Finally, a budget without tears

Rauner, General Assembly play nice on election-year budget with one eye on voters


By Mark Guarino

In a move expected by almost no one after three full years of drama, Illinois lawmakers approved a new state budget Thursday with a minimum of histrionics. Republican Gov. Bruce Rauner was expected to approve the $38.5 billion spending plan for the fiscal year starting July 1.

A budget ahead of the deadline: what a concept.

In a statement Rauner said the new budget “is the result of bipartisan effort and compromise.”

He added, “We worked together to provide a budget to the people of Illinois that can be balanced, with hard work and continued bipartisan effort to deliver on the promises it makes."

The budget is the first to be approved and delivered on time since Rauner took office in 2015.

The House vote was 97-18, similar to a landslide margin the previous day in the Senate, which suggests neither Republicans nor Democrats were interested in continuing the contentious stalemate that occupied much of Rauner’s first term — when both sides blamed the other’s unwillingness to compromise. The standoff ended last July after lawmakers overrode Rauner’s veto of a $7 billion tax hike.

This year’s budget agreement “reflects a true sense of bipartisan negotiation to find a budget that’s balanced, a budget that’s workable, and something that can give us stability and predictability over the course of the upcoming year,” said Rep. Tom Demmer, of Dixon, on the floor before the vote.

The budget increases spending on higher education by 2 percent — an investment that should pay dividends at universities hobbled by the earlier impasse — adds $350 million to a new grade-school funding formula, and reduces state cuts to local governments. There is also a voluntary buyout of pension benefits that lawmakers say will save the state about $423 million.

There's always a fly in the ointment, however, in Springfield. Despite the spirit of bipartisanship Thursday, Moody’s Investors Service issued a dire report that said Illinois “faces a sharp jump in its budgetary fixed costs for debt service, retiree health care, and pension contributions, part of a trend that may intensify in future years.” Bond documents show that the state’s unfunded pension liability has climbed to $137 billion.

Moody’s said that next year’s total long-term fixed costs will exceed 30 percent of state revenue, with pensions accounting for more than half the costs. The state’s debt will increase by 17 percent.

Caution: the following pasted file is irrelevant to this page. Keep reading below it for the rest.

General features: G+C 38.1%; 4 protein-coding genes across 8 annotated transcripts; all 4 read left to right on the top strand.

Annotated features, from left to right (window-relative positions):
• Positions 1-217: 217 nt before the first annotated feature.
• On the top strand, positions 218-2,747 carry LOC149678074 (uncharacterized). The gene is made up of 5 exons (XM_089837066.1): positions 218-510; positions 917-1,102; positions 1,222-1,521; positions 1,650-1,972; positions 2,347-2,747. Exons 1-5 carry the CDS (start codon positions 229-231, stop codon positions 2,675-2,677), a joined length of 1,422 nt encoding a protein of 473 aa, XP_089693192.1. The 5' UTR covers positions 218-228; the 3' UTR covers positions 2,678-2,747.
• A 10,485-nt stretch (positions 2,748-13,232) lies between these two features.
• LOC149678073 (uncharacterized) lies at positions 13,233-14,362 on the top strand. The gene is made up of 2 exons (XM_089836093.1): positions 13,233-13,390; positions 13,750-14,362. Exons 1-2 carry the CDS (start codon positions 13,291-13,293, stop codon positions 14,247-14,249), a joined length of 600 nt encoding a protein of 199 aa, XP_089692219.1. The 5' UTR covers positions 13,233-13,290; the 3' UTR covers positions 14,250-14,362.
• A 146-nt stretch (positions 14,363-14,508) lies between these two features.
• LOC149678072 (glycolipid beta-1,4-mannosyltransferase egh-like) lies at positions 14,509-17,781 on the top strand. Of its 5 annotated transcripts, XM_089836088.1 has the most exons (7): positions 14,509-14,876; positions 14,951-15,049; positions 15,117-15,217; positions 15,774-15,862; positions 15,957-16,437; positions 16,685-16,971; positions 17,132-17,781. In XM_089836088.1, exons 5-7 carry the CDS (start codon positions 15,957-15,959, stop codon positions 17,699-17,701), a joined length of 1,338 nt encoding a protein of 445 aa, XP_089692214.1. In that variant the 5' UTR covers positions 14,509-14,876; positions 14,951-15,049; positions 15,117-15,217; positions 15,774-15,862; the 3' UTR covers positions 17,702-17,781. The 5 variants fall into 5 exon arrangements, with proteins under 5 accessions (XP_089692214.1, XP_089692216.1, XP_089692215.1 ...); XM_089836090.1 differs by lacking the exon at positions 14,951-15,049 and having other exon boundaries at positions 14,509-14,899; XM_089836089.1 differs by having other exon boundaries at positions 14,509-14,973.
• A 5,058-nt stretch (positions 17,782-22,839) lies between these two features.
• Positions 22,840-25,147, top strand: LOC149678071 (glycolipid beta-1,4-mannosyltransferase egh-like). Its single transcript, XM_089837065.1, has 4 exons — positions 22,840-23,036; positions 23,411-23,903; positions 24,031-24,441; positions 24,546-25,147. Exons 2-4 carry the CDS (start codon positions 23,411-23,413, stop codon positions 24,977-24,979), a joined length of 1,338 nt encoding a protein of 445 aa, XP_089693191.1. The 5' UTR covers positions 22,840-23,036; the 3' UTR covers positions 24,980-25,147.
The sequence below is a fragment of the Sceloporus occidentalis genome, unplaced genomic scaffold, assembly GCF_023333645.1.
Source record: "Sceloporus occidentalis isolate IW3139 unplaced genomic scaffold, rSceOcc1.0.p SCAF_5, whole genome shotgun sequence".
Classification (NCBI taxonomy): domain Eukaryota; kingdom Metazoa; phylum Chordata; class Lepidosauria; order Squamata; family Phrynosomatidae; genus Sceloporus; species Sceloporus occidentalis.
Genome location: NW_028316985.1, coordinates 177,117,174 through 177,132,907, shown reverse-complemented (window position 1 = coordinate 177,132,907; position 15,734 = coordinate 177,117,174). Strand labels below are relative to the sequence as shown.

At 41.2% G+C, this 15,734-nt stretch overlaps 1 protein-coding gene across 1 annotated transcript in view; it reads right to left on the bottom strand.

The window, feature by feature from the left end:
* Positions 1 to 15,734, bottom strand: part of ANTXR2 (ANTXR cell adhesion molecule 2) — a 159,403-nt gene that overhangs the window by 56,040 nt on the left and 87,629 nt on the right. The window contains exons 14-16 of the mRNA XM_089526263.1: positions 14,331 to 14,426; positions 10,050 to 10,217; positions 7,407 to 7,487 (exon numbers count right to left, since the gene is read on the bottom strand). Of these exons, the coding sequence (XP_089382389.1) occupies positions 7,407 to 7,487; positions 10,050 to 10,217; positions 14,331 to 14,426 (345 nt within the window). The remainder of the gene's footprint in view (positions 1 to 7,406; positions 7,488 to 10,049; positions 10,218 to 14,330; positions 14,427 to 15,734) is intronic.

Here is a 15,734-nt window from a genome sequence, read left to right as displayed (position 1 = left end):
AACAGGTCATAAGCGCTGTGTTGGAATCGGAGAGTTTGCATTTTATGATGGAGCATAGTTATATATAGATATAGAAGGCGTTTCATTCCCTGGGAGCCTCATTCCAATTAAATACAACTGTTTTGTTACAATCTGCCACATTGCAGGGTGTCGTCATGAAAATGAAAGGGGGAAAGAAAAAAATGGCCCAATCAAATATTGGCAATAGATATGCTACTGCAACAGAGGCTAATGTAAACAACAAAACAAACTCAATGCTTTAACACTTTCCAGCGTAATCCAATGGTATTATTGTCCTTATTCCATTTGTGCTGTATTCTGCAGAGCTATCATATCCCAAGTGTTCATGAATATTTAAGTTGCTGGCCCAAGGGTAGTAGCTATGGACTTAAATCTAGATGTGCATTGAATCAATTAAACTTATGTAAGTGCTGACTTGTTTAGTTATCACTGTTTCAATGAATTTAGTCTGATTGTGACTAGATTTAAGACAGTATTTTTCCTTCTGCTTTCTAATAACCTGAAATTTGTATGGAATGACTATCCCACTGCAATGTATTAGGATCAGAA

“Illinois does have some ability to keep pushing costs to future years, in view of its plans’ assets on hand, but a decision to reduce current pension contributions would cast doubt on the state’s long-term ability to afford both accumulated liabilities and current services,” said Moody’s Analyst Tom Aaron, co-author of the report. “Easing funding in favor of fiscal relief could erode the state’s credit.”


"We can’t breathe easy yet, but having this stability and predictability will at least allow us to breathe."

Comptroller Susana Mendoza (One Illinois/Ted Cox)

According to Bloomberg, with the regular General Assembly session ending, a three-fifths majority of each legislative chamber is now required to pass any bill, making approval of a complementary spending plan more difficult. On the other hand, the state’s unpaid bill backlog stands at $6.6 billion, which is less than half of what it was last July. In a statement, Comptroller Susana Mendoza said it will still “take a long time to reduce” that figure, but suggested the new budget will provide stability to move forward.

“We can’t breathe easy yet, but having this stability and predictability will at least allow us to breathe,” she said.

Some lawmakers remained unconvinced the new budget was moving the state in the right direction. Republican State Rep. David McSweeney blasted its passage, saying it failed to do enough to cut spending and taxes.

“The taxpayers of this state are getting killed and this bill continues the carnage,” he said on the floor.

He found little political support, however, in taking that case to the voters this fall.

Ted Cox